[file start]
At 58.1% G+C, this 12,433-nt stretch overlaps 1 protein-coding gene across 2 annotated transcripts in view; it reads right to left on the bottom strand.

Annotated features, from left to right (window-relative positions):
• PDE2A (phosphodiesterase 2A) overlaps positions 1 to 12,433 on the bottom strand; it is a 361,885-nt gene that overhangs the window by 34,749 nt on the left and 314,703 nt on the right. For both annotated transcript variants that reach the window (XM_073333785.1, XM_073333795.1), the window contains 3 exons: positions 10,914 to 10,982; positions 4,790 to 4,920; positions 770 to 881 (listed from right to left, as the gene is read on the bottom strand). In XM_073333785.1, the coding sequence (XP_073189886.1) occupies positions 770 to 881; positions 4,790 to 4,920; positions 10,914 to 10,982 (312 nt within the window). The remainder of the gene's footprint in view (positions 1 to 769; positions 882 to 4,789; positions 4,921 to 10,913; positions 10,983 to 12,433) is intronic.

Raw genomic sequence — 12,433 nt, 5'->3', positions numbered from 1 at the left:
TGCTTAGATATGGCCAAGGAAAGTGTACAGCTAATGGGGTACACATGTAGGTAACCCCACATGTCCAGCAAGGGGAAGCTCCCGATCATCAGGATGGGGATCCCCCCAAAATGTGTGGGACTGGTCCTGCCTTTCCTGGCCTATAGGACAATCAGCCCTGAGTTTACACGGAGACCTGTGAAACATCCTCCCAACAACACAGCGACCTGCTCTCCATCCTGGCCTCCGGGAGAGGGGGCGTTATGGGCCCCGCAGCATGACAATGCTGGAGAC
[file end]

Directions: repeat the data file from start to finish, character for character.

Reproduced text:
At 58.1% G+C, this 12,433-nt stretch overlaps 1 protein-coding gene across 2 annotated transcripts in view; it reads right to left on the bottom strand.

Annotated features, from left to right (window-relative positions):
• PDE2A (phosphodiesterase 2A) overlaps positions 1 to 12,433 on the bottom strand; it is a 361,885-nt gene that overhangs the window by 34,749 nt on the left and 314,703 nt on the right. For both annotated transcript variants that reach the window (XM_073333785.1, XM_073333795.1), the window contains 3 exons: positions 10,914 to 10,982; positions 4,790 to 4,920; positions 770 to 881 (listed from right to left, as the gene is read on the bottom strand). In XM_073333785.1, the coding sequence (XP_073189886.1) occupies positions 770 to 881; positions 4,790 to 4,920; positions 10,914 to 10,982 (312 nt within the window). The remainder of the gene's footprint in view (positions 1 to 769; positions 882 to 4,789; positions 4,921 to 10,913; positions 10,983 to 12,433) is intronic.

Raw genomic sequence — 12,433 nt, 5'->3', positions numbered from 1 at the left:
TGCTTAGATATGGCCAAGGAAAGTGTACAGCTAATGGGGTACACATGTAGGTAACCCCACATGTCCAGCAAGGGGAAGCTCCCGATCATCAGGATGGGGATCCCCCCAAAATGTGTGGGACTGGTCCTGCCTTTCCTGGCCTATAGGACAATCAGCCCTGAGTTTACACGGAGACCTGTGAAACATCCTCCCAACAACACAGCGACCTGCTCTCCATCCTGGCCTCCGGGAGAGGGGGCGTTATGGGCCCCGCAGCATGACAATGCTGGAGAC